7 Best Places for Snorkeling in Akumal
Akumal (or Place of the Turtles) is located along the Riviera Maya stretch of the Caribbean coastline on Mexico’s northeastern Yucatán Peninsula. The region is famous for its crystal clear, warm waters and proximity to the Mesoamerican Reef. This reef is home to home to more than 65 species of stony coral, 350 species of mollusc, and more than 500 species of fish. It also includes sea turtles, rays, manatees, and sharks. There’s also a wide variety of snorkeling spots from which to choose. So, whether you want to don your mask and fins and explore ancient ruins, underwater museums or cenotes, here are some of the best places for snorkeling in Akumal.
Best Places for Snorkeling in Akumal
1. Akumal Beach
Akumal beach comprises several different coves, including Half Moon Bay and Yal-Ku Lagoon to the north, and Akumal Bay, Jade Bay, and Aventuras Akumal to the south. The best snorkeling in Akumal occurs at Akumal Bay, which is also the central beach hub. A few hundred yards offshore from the soft white sand beach is the Mesoamerican Reef, the second-largest barrier reef in the world. This is one of the reasons why the snorkeling in Akumal is so good. Once you start exploring the bay’s underwater world, you’ll find dazzling arrays of different types of coral, which is home to hundreds of fish species, marine turtles, and sharks.
2. Half Moon Bay Akumal Bay
If snorkelling with these sea turtles is on your bucket list, then you need to come to Half Moon Bay. The water level here is relatively low, which is great for visibility, and the coral is healthy and plentiful. The seagrass that grows on the seabed at Half Moon Bay attracts green sea turtles all year round. Plenty of other creatures also call this place home, for instance, spotted eagle rays, manta rays and needlefish.
3. MUSA: Underwater Museum
Located 127km north of Akumal is MUSA, the world’s largest underwater museum. This incredible snorkelling spot is worth the two-and-a-half-hour drive. It is an incredibly unique place to snorkel. The underwater museum of art is an artificial reef with over 500 sculptures from some of Mexico’s most famous and international artists. The artists constructed the statues from coral-friendly materials to help stimulate coral growth. Snorkelling around Arrecife Mesoamericano, you’ll see around 30 MUSA sculptures, including The Gardner of hope, Time Bomb, The Last Supper, and the Reclamation.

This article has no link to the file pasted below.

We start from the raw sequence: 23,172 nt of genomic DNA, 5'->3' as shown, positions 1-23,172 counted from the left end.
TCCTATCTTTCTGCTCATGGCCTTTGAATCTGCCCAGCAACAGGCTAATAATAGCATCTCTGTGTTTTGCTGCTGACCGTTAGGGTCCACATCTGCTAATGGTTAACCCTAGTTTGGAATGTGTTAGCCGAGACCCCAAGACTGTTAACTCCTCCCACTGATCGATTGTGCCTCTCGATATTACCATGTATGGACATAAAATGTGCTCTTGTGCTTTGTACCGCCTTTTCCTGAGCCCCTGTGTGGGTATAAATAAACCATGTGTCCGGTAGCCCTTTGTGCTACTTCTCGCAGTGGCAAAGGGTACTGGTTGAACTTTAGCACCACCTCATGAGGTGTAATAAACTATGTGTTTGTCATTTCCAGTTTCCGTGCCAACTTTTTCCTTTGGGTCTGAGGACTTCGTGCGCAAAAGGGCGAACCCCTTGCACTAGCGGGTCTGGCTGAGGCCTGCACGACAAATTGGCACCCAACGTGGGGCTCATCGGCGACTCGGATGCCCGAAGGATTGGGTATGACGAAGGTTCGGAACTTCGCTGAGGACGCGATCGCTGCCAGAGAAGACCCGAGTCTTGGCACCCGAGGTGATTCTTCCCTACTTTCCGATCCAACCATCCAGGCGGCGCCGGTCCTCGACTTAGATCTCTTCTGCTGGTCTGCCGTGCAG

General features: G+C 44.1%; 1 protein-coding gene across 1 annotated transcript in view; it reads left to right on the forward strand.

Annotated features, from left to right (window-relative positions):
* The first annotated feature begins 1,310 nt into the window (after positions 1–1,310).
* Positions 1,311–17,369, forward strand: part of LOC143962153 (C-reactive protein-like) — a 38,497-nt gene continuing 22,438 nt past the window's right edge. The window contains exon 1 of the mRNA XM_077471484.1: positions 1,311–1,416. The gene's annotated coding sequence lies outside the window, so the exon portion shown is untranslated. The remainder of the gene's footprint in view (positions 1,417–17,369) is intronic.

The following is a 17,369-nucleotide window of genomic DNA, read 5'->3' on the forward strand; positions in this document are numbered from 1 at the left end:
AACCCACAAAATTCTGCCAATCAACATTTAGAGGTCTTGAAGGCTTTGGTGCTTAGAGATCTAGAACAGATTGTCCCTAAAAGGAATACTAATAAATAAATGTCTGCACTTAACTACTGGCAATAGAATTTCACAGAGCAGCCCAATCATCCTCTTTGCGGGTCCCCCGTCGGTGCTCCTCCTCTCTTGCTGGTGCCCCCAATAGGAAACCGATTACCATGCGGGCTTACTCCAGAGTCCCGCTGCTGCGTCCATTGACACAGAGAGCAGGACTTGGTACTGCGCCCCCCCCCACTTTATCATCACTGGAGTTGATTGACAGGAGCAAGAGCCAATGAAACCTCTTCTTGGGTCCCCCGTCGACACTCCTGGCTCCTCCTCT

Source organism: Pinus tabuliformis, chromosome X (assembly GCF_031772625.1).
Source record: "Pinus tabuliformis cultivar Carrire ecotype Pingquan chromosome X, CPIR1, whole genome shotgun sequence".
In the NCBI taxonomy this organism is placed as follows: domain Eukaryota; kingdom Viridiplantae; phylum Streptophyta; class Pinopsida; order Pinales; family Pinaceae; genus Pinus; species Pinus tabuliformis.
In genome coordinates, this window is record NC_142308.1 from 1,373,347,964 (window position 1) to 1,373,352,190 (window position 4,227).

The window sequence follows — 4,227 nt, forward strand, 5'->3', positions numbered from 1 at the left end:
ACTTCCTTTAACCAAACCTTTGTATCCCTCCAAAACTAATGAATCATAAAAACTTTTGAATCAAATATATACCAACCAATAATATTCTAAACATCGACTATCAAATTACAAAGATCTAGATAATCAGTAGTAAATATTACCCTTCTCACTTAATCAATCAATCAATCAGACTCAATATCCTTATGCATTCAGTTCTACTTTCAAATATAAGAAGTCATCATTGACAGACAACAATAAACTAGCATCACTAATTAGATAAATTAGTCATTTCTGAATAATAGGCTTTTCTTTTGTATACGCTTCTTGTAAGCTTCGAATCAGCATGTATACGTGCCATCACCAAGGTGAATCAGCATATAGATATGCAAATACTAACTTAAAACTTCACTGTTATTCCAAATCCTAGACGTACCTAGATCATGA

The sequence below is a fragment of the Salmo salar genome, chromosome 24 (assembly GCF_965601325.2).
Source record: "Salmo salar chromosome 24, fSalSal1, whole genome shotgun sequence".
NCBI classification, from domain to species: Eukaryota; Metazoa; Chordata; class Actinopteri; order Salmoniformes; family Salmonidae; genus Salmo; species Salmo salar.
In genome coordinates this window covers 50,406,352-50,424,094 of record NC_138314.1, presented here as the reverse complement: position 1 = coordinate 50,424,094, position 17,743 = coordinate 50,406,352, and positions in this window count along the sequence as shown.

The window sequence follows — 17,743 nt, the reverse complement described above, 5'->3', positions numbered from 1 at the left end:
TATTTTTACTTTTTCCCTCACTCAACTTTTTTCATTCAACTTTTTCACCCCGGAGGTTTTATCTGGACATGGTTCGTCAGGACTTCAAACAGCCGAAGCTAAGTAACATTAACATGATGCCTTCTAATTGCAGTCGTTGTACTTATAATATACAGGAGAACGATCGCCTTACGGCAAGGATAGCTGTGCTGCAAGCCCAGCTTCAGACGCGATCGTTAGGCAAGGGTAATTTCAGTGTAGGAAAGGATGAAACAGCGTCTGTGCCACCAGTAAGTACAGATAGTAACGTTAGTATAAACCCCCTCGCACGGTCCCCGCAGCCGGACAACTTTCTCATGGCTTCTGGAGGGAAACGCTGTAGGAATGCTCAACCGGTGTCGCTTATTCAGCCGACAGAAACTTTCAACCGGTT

4. Chankanaab Park
To get to Chankanaab park from Akumal, you first need to make the 35-minute drive north to Playa del Carmen and then take a forty-minute ferry ride. Chankanaab is a protected national park that stretches 9km across the south coast of the island of Cozumel. The world Chankanaab is Mayan for “small ocean” or “small sea” and refers to the lagoon inside the park. The journey is worth it, as snorkeling here, you’ll see underwater sculptures, colourful corals, and tropical fish too.
5. Cenotes dos Ojos
One of Yucatan’s most popular sinkholes is Cenotes dos Ojos. With incredible water visibility and spectacular light effects, this is one of the most unique places for snorkeling in Riviera Maya. It is located just a twenty-minute drive south from Akumal. Cenotes are deep water cavern-like sinkholes with a surface opening created by a natural collapse. The water in the cenote comes from the rain and underground rivers, so their constant water temperature means you can snorkel here all year round.
Definitely one of the more unusual snorkeling spots, Xel-Ha is a natural water park located just 11 minutes from Akumal. The park is open every day of the year, and your entry ticket includes unlimited snorkeling, food and drinks. The protected cove is home to a wide variety of species, including parrotfish, angelfish, pufferfish, surgeonfish, sergeant major and snapper. Alongside snrokeling, you can also float down the Xel-Ha River in a tube and explore natural caves too.
7. Casa Cenote
Casa Cenote is located 23km south of Akumal. It is a popular spot with underwater photographers due to the quality of its natural light – so bring an underwater camera or GoPro when you come. The cenote stretches 250 metres from the ocean into the jungle, and its depth varies. It also includes natural caves and mangroves, which are home to huge nurseries of newly-hatched fish.